RAZOR CLAM HOTLINE
For up-to-date season information, call the Commercial Razor Clam Hotline

(360) 249-4628 ext. 278

 

Bruce Kauffman
Coastal Shellfish Biologist
Willapa Bay Field Station
(360) 665-4166
Bruce.Kauffman@dfw.wa.gov

2014 WDFW Letter
to Commercial Diggers
[PDF]

Rules & Regulations
WAC 220-52-030
Clams – coastal – seasons and areas
Other Information
Latest Domoic Acid Levels in Coastal Shellfish
 
Commercial

History of the Commercial Razor Clam Fishery

Historic Commercial Razor ClammingHistory

Razor clam digging in Washington State began as a commercial fishery around the turn of the century. Commercial digging had already started in Oregon State and later transferred to Washington in 1898 because of the wide sandy beaches and large stocks of razor clams. In 1905, the first regulations establishing seasons for commercial digging were passed. The fishery took place on coastal beaches including Long Beach, Grayland Beach, Copalis, and the area from Iron Springs to Moclips. In many cases, there were larges canneries located in adjoining communities.

Diggers harvested razor clams using specialized shovels; the use of mechanical harvesting equipment was never allowed by the Washington Department of Fish and Wildlife. The season historically was nearly year-round but most digging would take place between April and July due to weather, tides, and clam condition.

By 1906 there was one company reporting landings of approximately 368,000 pounds (based on 80 pounds per case, 4,600 cases). This equaled 1.4 million clams using an average of four clams per pound. In 1915, landings totaled 67,000 cases or 21 million clams. Landings and effort fluctuated greatly until 1927 when the commercial pack began declining. Many factors contributed to the decline of the commercial fishery. These factors included: large increases in recreational effort, unsuccessful competition with east coast clams in the marketplace and an increase in the personal use of clams harvested with a commercial license.

In 1942, in recognition that some conservation measures were in order, the first annual quotas were established for the commercial fishery. Over the course of the next 20 years management of the commercial fishery continued with annual quotas set for the various commercial beaches. During this same time, the recreational fishery was growing at a tremendous rate. The transition from a primarily commercial fishery to one that was predominantly recreational was completed in the late 1960’s.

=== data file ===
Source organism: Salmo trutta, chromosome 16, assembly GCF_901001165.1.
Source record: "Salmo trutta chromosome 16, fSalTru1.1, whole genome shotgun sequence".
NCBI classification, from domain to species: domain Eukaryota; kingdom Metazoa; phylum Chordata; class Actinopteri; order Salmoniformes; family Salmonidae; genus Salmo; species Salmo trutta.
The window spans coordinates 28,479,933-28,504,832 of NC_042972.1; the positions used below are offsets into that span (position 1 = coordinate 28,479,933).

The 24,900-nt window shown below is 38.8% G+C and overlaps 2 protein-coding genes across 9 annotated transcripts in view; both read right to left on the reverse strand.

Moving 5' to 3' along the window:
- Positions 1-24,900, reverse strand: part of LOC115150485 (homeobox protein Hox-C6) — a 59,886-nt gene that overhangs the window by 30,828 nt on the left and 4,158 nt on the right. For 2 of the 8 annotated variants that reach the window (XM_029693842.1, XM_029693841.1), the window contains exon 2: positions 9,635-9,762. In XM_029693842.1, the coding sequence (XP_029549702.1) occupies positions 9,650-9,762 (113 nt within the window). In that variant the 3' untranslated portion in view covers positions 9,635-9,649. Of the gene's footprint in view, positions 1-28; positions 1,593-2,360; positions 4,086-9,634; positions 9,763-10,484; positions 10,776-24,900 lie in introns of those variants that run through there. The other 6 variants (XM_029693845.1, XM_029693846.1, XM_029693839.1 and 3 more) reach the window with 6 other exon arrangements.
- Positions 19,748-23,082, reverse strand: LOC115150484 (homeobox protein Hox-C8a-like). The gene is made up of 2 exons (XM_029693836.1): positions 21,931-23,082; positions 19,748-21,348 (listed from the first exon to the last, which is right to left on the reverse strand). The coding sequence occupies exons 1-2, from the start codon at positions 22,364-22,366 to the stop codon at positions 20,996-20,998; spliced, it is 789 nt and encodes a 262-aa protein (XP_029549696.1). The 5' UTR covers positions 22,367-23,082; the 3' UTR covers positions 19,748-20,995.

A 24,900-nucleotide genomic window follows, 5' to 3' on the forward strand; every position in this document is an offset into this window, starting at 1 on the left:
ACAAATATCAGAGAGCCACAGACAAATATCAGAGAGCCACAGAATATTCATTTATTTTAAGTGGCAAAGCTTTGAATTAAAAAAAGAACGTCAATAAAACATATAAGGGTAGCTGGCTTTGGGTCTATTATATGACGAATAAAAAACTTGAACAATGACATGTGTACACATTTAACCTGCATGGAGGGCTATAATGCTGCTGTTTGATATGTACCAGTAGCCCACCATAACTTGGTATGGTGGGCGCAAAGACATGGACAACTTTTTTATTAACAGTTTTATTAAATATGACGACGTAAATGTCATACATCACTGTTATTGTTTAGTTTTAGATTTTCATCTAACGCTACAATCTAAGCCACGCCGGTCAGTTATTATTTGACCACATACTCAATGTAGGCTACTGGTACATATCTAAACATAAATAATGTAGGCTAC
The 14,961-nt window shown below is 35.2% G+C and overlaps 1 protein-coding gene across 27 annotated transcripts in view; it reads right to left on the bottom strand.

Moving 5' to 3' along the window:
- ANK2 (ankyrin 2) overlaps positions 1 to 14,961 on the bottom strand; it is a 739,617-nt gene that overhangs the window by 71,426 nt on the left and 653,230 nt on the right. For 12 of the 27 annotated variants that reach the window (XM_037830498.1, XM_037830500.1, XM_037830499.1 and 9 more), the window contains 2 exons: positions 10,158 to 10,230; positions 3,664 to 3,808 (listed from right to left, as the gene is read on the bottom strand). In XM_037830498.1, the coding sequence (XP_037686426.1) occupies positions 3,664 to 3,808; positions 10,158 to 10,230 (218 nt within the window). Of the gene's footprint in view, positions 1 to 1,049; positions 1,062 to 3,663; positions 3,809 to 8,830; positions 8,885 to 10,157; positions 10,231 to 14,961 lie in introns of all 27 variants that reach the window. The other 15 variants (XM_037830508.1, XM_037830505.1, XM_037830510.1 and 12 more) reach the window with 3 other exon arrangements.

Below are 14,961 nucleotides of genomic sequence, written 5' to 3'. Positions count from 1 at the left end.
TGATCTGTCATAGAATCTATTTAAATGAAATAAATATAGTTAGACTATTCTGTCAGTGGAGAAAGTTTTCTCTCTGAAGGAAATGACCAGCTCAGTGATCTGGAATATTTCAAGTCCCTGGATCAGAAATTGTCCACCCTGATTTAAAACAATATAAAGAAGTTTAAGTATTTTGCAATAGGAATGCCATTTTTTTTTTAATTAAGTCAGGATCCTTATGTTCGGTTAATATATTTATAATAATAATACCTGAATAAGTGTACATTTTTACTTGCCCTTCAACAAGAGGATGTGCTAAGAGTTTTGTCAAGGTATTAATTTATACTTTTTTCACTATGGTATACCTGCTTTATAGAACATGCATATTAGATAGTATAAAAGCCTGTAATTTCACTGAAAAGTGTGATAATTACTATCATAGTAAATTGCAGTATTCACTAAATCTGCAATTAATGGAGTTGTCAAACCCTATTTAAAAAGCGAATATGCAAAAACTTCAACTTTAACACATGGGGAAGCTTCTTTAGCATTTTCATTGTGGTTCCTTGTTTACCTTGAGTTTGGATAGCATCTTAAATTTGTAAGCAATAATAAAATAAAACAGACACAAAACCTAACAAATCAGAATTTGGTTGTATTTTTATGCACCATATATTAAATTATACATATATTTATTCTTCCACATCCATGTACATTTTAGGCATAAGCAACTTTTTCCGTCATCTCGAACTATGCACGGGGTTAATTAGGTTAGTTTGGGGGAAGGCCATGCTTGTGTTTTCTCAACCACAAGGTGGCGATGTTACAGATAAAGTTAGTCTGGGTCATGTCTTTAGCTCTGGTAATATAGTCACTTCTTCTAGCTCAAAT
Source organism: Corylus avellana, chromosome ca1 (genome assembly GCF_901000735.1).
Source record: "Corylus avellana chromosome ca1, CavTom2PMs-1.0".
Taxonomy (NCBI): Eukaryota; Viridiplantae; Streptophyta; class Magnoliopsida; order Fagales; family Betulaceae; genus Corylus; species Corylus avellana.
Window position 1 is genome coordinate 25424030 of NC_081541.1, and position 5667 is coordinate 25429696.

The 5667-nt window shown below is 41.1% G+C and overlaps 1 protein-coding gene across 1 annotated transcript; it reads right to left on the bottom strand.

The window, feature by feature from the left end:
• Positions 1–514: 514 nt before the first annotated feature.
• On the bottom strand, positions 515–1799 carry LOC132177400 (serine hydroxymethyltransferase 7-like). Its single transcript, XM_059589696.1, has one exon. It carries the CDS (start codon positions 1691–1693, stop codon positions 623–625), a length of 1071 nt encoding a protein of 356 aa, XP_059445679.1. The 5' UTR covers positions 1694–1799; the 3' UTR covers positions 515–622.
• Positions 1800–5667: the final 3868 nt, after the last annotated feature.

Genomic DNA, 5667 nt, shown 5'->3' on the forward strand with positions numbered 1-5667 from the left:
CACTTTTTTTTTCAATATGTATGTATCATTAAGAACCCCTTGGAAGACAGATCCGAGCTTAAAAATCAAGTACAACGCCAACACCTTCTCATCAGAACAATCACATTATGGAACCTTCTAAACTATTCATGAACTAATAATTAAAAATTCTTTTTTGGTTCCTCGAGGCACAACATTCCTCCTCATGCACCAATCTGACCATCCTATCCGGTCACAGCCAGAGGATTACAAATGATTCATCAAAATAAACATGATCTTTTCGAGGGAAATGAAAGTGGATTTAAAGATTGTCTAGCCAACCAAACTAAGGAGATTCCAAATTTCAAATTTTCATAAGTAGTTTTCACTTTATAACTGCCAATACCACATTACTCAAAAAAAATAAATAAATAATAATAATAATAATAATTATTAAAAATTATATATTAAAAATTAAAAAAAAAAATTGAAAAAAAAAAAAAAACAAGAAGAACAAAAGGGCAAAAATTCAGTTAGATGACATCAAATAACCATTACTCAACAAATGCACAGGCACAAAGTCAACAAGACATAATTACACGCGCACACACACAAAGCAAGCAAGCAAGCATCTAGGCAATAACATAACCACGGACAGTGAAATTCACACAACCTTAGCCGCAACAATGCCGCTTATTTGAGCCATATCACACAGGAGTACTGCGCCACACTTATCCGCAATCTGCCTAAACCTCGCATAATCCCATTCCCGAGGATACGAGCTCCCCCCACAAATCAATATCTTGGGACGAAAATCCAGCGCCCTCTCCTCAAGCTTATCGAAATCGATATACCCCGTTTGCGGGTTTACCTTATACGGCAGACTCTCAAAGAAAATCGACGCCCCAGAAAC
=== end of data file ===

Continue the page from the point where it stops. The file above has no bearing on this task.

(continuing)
The last major commercial fishery conducted on an ocean beach was in 1968. Closing the beaches to commercial digging did not eliminate all commercial opportunity, left were the detached islands of sand at the mouth of Willapa Bay known as the Willapa Spits.

Commercial use of razor clams has varied based on the size or condition of the clam stocks. When the clams were small or in poor shape, they were primarily used for crab bait. When large and heavy, a greater percentage of the clams went to fresh markets for human consumption. These clams would go mostly to coastal restaurants or markets with some going to Seattle’s Pike Place Market. In recent years, commercially harvested razor clams have mainly been used for crab bait in the commercial Dungeness crab fishery. Local crab fishers consider the razor clam vital to optimizing crab harvest. Other types of bait such as herring are used but aren’t considered nearly as effective.

Licensing

In 1921, the first commercial license was established for $1.00. The fee was increased to $5.00 in 1947. The low license price is attributed with complicating management of the fishery. Even after 1968, when the only beach open for commercial harvest was the Willapa Spits, many sport diggers purchased a commercial license to circumvent recreational limits. This practice peaked in 1979 when WDFW issued over 1,600 commercial licenses. However, an examination of fish tickets showed that only 3.1% of these license holders reported commercial landings. The Washington State legislature responded in 1983 and set the license fee at $50 for residents and $100 for non-residents. The license fee increase reduced the number of “commercial-sport” diggers using the commercial license for personal use. The highest number of licenses issued before 1983 was 1,695. This dropped to 200-380 in subsequent years.

In 1994, the Washington State Legislature raised the license fees to $130 for residents and $185 for non-residents. This increase was the result of a mandate to the Legislature to establish a single, consistent fee structure for commercial licenses.

Commercial Razor ClammingSeasons and Catch

Since the late 1980’s the commercial season has been a fixed six weeks, generally beginning in May. The commercial fishery opens after the close of the spring recreational season. Staggering the commercial and recreational seasons hinders the sale of recreationally harvested clams to the commercial market.

Since 1975, landings from the Willapa Spits have fluctuated from a high in 2002 of nearly 120,000 pounds to a low in 1987 of 103 pounds. Total pounds landed in recent years have been quite strong compared to the long-term average. However, the number of razor clams harvested in the earlier years may actually be much larger because of unreported landings by the “commercial-sport” digger.

Harvest opportunity and success fluctuates with clam abundance, tides, and with the amount of exposed sand on the Willapa Spits. Accessible only by water, the Willapa Spits are located at the mouth of Willapa Bay. Comprised of a series of ever changing sand bars these spits have ranged in size from a few hundred yards to almost a mile across. Each year all or part of any given sand bar may disappear and new bars form in the tremendous tidal current. Because there are no jetties to restrict the flow of sand, the area remains very dynamic.